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Justin I

Byzantine Emperor A. D. 518 - 527

According to the sixth century historian Procopius, the emperor Justin was one of three brothers and the son of an Illyrian farmer. He and his brothers left the poverty of their farm and went off to join the army, Justin managed to get into trouble on some petty charge and was arrested by his commanding officer, who intended to execute him the next day. The officer had a dream in which an enormous, powerful being told him to let Justin go or he would face disaster. Justin was released after the third day and later went on to Constantinople, where he was chosen for the emperor's palace guard.

Justin eventually became commander of the palace guard under Emperor Anastasius, and when Anastasius died, Justin was in line for the throne. He was elevated to the purple in 518 after he was well along in years. He had never learned to read and write, and Procopius tells us that he wasn’t even able to sign his own name and a template made of polished wood had to be made so that Justin could trace out his name when signing public documents. Procopius goes on to say that Justin was able to do neither good nor harm to his subjects and that he was extremely uncouth. His wife, a former slave he had purchased from an army buddy, made many of the government decisions. Later, Justin's nephew Justinian assumed a lot of the governing power, making decisions and issuing decrees in his uncle's name.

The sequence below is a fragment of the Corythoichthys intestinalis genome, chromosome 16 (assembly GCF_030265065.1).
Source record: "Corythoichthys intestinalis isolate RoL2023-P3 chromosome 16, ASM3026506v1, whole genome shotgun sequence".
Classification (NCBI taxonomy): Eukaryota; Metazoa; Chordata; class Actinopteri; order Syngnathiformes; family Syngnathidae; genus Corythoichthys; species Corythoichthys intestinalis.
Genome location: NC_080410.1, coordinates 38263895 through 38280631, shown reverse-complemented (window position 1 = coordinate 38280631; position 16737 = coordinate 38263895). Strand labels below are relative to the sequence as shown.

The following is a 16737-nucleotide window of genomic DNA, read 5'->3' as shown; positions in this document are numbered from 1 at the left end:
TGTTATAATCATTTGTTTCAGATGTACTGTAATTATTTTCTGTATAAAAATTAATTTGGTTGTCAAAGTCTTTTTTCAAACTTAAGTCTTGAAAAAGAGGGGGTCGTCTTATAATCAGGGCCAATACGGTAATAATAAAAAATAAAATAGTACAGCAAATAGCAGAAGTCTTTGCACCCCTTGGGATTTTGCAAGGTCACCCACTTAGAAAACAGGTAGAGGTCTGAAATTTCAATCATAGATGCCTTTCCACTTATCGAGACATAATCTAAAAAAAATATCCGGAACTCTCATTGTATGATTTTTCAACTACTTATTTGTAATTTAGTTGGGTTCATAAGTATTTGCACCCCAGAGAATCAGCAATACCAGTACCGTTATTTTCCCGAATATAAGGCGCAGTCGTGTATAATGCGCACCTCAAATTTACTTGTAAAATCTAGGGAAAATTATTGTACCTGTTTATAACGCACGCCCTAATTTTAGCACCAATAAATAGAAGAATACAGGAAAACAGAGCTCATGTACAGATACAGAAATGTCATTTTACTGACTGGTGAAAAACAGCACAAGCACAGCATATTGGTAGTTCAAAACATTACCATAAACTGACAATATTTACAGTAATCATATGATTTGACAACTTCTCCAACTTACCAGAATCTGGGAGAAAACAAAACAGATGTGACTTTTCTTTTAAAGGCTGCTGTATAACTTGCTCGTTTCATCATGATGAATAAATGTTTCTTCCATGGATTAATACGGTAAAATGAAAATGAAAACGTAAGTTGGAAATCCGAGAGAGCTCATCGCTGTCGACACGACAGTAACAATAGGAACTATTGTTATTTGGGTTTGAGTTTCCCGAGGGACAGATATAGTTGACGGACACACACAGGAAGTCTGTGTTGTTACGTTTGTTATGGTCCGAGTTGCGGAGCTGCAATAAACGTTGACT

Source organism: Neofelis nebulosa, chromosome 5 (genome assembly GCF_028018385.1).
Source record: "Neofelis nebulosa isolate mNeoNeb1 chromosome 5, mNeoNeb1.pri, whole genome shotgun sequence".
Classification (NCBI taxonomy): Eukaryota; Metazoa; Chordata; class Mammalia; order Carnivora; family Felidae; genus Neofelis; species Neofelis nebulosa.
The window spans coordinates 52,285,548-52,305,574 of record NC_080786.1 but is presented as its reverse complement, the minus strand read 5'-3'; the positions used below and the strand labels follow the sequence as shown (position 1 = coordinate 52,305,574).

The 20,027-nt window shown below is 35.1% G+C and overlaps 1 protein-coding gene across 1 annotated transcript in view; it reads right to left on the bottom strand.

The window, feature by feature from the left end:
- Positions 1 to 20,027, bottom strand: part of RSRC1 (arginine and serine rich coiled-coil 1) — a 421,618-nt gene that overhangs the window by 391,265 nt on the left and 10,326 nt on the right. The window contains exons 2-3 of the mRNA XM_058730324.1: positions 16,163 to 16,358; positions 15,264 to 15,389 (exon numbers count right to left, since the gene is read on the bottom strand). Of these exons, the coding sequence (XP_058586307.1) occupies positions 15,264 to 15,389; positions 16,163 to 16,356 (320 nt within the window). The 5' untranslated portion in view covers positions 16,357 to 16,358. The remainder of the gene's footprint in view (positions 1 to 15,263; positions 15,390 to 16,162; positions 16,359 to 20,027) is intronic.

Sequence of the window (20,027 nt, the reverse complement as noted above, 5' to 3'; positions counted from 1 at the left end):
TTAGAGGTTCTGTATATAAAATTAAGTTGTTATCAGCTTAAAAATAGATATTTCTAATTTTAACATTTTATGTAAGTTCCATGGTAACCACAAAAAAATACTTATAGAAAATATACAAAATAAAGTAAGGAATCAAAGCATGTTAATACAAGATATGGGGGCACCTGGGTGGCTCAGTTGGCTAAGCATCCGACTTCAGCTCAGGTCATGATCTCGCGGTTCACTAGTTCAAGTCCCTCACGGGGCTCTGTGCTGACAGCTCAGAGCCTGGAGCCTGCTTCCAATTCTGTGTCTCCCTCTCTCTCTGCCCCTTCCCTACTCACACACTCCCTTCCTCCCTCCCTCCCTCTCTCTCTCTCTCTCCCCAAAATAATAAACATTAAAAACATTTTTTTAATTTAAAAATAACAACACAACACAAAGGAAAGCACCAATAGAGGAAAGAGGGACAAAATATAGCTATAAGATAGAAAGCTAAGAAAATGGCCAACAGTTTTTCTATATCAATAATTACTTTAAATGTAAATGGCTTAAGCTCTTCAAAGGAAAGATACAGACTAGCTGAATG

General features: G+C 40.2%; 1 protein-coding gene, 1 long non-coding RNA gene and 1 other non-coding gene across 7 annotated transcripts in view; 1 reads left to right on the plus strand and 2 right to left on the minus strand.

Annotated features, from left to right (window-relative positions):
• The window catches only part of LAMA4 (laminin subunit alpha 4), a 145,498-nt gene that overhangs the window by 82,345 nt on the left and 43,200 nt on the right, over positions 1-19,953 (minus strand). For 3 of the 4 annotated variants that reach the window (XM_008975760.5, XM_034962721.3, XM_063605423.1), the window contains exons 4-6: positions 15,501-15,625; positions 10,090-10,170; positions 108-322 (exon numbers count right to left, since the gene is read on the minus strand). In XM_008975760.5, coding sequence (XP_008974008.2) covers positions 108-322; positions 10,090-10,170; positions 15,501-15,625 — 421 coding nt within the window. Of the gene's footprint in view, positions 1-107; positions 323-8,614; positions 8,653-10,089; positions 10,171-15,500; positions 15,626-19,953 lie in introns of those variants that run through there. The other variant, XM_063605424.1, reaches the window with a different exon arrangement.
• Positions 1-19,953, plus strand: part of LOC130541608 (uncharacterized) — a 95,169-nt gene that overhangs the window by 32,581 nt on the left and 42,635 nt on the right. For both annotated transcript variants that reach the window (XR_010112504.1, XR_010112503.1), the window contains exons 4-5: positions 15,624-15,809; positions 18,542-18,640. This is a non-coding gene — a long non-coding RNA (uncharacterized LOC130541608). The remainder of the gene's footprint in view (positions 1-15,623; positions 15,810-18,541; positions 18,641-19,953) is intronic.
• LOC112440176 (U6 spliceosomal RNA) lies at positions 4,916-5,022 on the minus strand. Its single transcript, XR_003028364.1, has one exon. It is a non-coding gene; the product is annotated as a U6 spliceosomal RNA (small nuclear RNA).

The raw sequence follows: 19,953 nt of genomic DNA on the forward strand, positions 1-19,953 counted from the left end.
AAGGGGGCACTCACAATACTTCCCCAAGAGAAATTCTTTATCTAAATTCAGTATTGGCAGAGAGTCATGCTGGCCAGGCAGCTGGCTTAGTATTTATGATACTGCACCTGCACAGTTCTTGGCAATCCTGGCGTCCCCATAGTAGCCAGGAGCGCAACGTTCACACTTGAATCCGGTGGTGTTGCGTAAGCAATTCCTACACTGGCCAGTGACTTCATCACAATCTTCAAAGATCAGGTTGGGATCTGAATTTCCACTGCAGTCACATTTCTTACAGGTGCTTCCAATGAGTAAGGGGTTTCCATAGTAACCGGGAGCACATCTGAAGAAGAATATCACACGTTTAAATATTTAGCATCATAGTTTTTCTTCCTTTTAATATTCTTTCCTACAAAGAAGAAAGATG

Justin died in A. D. 527, leaving the Eastern Roman Empire, which by now had evolved into the Byzantine Empire, in the hands of the capable Justinian.


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